- Jan 28, 2020
El Salvador’s Catholic Church opened a special jubilee year dedicated to Blessed Oscar Romero on Aug. 15, as the search for a miracle attributable to the slain prelate, which would clear the way for declaring him a saint, goes on.
“A person who closes his arms is not a Christian,” said Auxiliary Bishop Mario E. Dorsonville of Washington, D.C., addressing Salvadoran immigrants. “A person who closes doors cannot be a Christian. A person who is indifferent to the tragedies of the world is not a Christian.”
Move around any Latin American city, and you’ll find soaring historic Catholic cathedrals as well as ubiquitous storefront Protestant churches with names such as “The Church of Divine Prophecy” or “The Arc of Jesus Christ Savior.” In reality, however, belonging to a majority hardly renders Latin America’s Christians invulnerable to harm.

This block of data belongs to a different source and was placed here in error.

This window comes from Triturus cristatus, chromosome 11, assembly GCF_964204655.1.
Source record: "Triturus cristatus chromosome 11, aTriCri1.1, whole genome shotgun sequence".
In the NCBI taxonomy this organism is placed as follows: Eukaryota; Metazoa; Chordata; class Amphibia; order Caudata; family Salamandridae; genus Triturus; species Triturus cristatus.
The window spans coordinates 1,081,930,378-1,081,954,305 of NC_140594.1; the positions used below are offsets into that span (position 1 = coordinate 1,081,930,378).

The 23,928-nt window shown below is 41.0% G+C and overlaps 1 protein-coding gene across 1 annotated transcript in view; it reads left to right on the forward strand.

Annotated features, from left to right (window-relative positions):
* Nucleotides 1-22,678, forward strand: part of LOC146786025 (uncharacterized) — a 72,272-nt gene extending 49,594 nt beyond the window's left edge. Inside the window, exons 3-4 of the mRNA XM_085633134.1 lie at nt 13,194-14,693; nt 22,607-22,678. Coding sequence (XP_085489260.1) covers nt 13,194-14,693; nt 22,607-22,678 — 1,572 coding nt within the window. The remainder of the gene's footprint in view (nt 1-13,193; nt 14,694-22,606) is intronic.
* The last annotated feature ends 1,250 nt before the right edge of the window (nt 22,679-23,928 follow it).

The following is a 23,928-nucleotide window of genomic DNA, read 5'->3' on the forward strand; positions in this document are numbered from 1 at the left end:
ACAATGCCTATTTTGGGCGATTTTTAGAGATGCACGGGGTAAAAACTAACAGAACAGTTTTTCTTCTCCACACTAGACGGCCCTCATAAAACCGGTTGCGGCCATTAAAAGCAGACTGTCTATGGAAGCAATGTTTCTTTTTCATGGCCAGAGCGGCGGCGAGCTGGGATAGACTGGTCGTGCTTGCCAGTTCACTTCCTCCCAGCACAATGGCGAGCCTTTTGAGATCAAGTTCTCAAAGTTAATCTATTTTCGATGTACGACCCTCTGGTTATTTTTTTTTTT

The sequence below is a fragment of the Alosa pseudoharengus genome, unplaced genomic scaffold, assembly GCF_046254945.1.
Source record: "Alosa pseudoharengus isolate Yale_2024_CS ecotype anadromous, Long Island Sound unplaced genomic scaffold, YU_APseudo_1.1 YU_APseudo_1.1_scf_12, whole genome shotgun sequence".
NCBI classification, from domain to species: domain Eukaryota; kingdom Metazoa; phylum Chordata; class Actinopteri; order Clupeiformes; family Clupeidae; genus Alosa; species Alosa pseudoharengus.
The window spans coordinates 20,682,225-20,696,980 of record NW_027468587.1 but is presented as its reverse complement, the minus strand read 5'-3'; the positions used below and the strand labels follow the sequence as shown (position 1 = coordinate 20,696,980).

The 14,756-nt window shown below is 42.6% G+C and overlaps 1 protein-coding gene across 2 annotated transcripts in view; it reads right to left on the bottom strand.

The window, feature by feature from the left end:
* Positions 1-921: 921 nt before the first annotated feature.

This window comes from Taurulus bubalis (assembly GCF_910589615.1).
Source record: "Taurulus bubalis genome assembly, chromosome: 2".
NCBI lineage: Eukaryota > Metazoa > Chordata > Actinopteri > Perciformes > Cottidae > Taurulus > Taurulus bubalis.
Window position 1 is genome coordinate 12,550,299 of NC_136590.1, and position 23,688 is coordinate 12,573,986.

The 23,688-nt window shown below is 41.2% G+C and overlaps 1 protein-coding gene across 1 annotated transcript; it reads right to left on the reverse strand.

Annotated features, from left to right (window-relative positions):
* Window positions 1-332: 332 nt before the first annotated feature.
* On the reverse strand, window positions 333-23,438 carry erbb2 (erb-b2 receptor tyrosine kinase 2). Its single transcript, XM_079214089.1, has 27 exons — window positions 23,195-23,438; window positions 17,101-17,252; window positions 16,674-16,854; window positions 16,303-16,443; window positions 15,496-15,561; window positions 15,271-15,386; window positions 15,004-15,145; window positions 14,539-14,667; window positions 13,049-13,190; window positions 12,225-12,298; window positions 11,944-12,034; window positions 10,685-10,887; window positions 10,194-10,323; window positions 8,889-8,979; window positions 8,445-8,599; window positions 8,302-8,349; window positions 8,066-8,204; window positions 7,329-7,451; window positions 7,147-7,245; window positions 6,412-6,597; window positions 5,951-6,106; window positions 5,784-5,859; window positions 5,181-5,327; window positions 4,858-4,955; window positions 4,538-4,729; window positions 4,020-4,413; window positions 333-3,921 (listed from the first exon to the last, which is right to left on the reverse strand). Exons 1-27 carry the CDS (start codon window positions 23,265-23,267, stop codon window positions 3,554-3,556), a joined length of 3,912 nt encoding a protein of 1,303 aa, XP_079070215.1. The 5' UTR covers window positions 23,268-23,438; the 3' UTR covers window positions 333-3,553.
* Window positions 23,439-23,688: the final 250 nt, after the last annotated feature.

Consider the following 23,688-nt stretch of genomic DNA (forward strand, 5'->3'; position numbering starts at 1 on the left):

Some years ago, I found myself sitting with New York Cardinal Timothy Dolan in his residence at St. Patrick’s Cathedral, talking about a growing interest we shared in reports of anti-Christian persecution around the world. At one stage, Dolan — who has a PhD in Church history and is conscious
“Romero” is available on DVD and streaming via Amazon Instant Video and iTunes. The recent beatification of Óscar Romero, archbishop of San Salvador from 1977 until his assassination in 1980, has drawn new attention to the gap between public perception and reality regarding this popular but controversial figure in El